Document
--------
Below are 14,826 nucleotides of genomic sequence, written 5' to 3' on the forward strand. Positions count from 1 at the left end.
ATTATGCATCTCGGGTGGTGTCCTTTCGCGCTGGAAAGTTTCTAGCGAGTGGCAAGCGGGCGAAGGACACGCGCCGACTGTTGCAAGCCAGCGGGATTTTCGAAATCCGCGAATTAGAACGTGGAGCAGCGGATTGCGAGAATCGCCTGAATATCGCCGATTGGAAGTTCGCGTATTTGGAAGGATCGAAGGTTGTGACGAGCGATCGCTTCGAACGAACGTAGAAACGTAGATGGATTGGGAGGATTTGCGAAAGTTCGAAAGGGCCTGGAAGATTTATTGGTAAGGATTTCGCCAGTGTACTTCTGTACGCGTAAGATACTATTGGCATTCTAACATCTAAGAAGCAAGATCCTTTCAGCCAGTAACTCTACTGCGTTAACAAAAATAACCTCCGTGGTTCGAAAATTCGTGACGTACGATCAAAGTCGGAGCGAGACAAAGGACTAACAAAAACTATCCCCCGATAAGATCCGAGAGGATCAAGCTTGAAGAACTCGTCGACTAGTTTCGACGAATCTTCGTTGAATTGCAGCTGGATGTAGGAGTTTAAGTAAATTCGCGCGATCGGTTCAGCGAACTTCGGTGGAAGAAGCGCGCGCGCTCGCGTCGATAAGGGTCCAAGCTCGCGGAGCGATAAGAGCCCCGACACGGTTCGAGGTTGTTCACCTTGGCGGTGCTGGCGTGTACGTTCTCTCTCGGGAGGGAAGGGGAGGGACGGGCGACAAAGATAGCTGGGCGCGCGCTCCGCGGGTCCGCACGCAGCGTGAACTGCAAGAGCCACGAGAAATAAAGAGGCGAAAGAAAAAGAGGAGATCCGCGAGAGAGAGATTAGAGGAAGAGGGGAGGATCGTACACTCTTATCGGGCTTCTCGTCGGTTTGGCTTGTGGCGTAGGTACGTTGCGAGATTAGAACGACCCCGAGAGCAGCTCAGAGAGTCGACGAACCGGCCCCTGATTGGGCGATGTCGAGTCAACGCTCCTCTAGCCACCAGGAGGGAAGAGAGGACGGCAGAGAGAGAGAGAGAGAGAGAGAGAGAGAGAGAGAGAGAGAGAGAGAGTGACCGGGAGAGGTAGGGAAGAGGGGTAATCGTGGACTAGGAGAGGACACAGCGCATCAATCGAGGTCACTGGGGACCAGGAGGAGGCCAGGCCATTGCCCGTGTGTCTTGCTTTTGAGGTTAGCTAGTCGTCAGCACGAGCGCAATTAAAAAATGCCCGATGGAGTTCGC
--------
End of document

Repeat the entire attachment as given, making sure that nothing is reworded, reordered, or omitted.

Below are 14,826 nucleotides of genomic sequence, written 5' to 3' on the forward strand. Positions count from 1 at the left end.
ATTATGCATCTCGGGTGGTGTCCTTTCGCGCTGGAAAGTTTCTAGCGAGTGGCAAGCGGGCGAAGGACACGCGCCGACTGTTGCAAGCCAGCGGGATTTTCGAAATCCGCGAATTAGAACGTGGAGCAGCGGATTGCGAGAATCGCCTGAATATCGCCGATTGGAAGTTCGCGTATTTGGAAGGATCGAAGGTTGTGACGAGCGATCGCTTCGAACGAACGTAGAAACGTAGATGGATTGGGAGGATTTGCGAAAGTTCGAAAGGGCCTGGAAGATTTATTGGTAAGGATTTCGCCAGTGTACTTCTGTACGCGTAAGATACTATTGGCATTCTAACATCTAAGAAGCAAGATCCTTTCAGCCAGTAACTCTACTGCGTTAACAAAAATAACCTCCGTGGTTCGAAAATTCGTGACGTACGATCAAAGTCGGAGCGAGACAAAGGACTAACAAAAACTATCCCCCGATAAGATCCGAGAGGATCAAGCTTGAAGAACTCGTCGACTAGTTTCGACGAATCTTCGTTGAATTGCAGCTGGATGTAGGAGTTTAAGTAAATTCGCGCGATCGGTTCAGCGAACTTCGGTGGAAGAAGCGCGCGCGCTCGCGTCGATAAGGGTCCAAGCTCGCGGAGCGATAAGAGCCCCGACACGGTTCGAGGTTGTTCACCTTGGCGGTGCTGGCGTGTACGTTCTCTCTCGGGAGGGAAGGGGAGGGACGGGCGACAAAGATAGCTGGGCGCGCGCTCCGCGGGTCCGCACGCAGCGTGAACTGCAAGAGCCACGAGAAATAAAGAGGCGAAAGAAAAAGAGGAGATCCGCGAGAGAGAGATTAGAGGAAGAGGGGAGGATCGTACACTCTTATCGGGCTTCTCGTCGGTTTGGCTTGTGGCGTAGGTACGTTGCGAGATTAGAACGACCCCGAGAGCAGCTCAGAGAGTCGACGAACCGGCCCCTGATTGGGCGATGTCGAGTCAACGCTCCTCTAGCCACCAGGAGGGAAGAGAGGACGGCAGAGAGAGAGAGAGAGAGAGAGAGAGAGAGAGAGAGAGAGAGAGAGAGTGACCGGGAGAGGTAGGGAAGAGGGGTAATCGTGGACTAGGAGAGGACACAGCGCATCAATCGAGGTCACTGGGGACCAGGAGGAGGCCAGGCCATTGCCCGTGTGTCTTGCTTTTGAGGTTAGCTAGTCGTCAGCACGAGCGCAATTAAAAAATGCCCGATGGAGTTCGC